And there are other options that improve on the Vette's already impressive handling and braking. Seriously good Eibach aluminum-body shocks, separately adjustable for both jounce and rebound control, probably make the biggest difference. Each shock has a small helper spring on an adjustable perch, which allows precise corner-weighting and ride-height/rake adjustment for track work, but the Corvette's stock transverse composite leaf springs are retained. Brakes? Our test car has the Le Mans Package ($7,620), with Callaway/Alcon 6-piston front/4-piston rear calipers that clamp aggressive-compound pads around 14.0-in. floating rotors, each with C-shaped cutouts (for Callaway, naturally) in the friction surface for gas expansion.

Brake hard -- repeatedly -- and you get carrier-landing deceleration accompanied by whiff of pad, but not one iota of fade or pedal softness. The suspension gives the C16 a positively planted, though not overly firm, ride, and the shocks keep the contact patches stuck to the pavement even through mid-corner bumps that would momentarily unsettle a stock Corvette. And that extra wheel control is appreciated when powering out of corners, where traction and rear breakaway characteristics are noticeably more linear and easier to modulate than a stock Z06's.

We haven't touched on the wheels themselves, which are featherweight works of art. Manufactured by U.K.-based Dymag with Callaway's input, they utilize forged center sections of magnesium alloy, bolted to carbon-fiber rims. The 20 x 12-in. rears, for example, weigh in at just 18.2 lb. apiece, and no doubt contribute to the C16's remora-like 0.95g on the skidpad. They will add another $8,640 to the tab, which includes Yokohama Advan Sport tires, custom-tailored for the C16, that weren't ready at press time.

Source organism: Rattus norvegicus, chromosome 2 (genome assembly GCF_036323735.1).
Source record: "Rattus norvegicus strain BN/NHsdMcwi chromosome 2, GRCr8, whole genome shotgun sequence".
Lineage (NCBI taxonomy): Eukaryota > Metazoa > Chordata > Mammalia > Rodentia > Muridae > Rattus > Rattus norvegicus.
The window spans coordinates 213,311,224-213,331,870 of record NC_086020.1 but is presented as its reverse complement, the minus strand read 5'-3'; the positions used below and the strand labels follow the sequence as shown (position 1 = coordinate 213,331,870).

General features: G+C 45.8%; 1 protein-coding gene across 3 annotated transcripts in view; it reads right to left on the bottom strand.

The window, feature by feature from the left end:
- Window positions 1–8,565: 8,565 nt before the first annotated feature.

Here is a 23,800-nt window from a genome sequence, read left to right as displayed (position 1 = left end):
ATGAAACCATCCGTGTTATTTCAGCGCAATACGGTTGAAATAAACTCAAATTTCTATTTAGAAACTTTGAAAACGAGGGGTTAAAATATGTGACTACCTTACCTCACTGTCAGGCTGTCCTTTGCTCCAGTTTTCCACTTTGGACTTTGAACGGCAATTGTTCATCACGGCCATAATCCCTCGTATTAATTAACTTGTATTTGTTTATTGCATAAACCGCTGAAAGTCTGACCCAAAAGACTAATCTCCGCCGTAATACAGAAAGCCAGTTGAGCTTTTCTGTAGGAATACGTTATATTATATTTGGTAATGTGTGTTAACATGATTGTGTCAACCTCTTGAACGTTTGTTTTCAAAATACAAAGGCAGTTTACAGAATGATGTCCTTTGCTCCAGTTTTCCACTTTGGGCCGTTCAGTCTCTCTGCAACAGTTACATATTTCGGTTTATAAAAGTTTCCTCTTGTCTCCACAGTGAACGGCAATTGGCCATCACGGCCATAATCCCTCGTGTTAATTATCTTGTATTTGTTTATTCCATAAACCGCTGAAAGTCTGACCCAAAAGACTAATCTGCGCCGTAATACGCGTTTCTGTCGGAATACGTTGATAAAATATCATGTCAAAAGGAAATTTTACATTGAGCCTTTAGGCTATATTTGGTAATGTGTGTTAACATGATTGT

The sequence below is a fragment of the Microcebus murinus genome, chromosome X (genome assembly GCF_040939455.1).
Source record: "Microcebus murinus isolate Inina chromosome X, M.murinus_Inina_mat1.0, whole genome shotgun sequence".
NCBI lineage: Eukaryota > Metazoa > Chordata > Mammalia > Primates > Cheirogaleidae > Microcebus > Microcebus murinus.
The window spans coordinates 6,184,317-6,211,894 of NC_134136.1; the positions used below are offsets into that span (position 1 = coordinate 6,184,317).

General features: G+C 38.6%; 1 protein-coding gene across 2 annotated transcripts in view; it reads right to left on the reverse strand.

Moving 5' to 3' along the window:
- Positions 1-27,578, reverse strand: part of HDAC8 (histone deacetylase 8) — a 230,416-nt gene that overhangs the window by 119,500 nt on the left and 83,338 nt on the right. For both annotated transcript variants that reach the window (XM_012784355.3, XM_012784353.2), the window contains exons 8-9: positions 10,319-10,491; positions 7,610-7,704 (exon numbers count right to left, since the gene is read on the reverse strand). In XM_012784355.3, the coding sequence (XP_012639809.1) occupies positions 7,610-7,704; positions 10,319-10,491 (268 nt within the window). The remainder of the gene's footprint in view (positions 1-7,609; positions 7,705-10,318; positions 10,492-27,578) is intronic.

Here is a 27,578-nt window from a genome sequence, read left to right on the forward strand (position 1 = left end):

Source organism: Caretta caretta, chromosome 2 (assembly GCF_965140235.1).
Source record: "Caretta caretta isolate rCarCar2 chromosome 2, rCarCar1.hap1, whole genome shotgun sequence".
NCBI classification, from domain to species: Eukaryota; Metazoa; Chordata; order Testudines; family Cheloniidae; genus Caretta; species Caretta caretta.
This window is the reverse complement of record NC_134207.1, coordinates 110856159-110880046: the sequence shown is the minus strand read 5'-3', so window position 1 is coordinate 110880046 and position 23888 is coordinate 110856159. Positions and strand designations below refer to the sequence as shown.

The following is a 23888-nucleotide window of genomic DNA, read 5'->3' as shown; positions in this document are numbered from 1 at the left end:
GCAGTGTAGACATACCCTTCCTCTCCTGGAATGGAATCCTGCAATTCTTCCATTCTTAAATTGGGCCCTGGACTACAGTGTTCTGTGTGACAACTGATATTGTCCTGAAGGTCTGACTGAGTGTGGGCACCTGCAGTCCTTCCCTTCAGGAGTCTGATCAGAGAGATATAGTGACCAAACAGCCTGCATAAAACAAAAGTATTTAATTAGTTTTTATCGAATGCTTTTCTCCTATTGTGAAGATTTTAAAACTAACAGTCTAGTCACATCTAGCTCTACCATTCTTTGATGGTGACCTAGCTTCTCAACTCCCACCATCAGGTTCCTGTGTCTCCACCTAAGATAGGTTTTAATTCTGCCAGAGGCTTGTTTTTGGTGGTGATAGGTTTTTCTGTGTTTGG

A supercar should make you feel special at leisurely cruise as well as triple-digit speeds, and our C16 dazzles with its optional Deutschleder Interior Package. On opening the door (there's no exterior handle; hit Unlock on the key fob and the door swings out an inch or so), our Photo Services Manager Brian Blades remarked, "The smell alone is worth about $30,000!" Close; the package costs $24,300, and wraps every visible inch of non-carpeted interior surface with stitched, formed and expertly stretched leather and Alcantara, finished to the stand­ard one expects in a Ferrari or high-end Audi. As a matter of fact, Callaway's facility in Leingarten, Germany, is quite close to Audi's works and employs Audi-trained craftsmen.

Living day-to-day with the C16 is only slightly more challenging than cohabitating with a C6. At cruise, a walnut-size bypass valve effectively takes the supercharger off-line, so highway noise levels are, let's say, sporty rather than deafening. (It's interesting that, with the valve open, parasitic drag to spin the supercharger amounts to just 0.33 bhp at 60 mph.) The sports seats -- fixed Recaro shells mounted on 6-way electric bases, and lavishly upholstered -- trade rock-solid lateral support for ease of entry. And those flying buttresses will have you checking the mirrors more to work around the newly created blind spots.

But bury your right foot, the supercharger's air-raid siren howls and the C16 rockets off into the middle of next week. Flesh-distorting amounts of thrust have a way of making you forget the nuisances. The C16 is a pricey piece, as the base version is $116,675 and our tester is just over $192,000. But we have no doubt there's a market for this highly individualized, sharp-handling, meticulously outfitted supercar, one that tops out at a claimed 206 mph in anger but will still return 28 mpg when driven gently.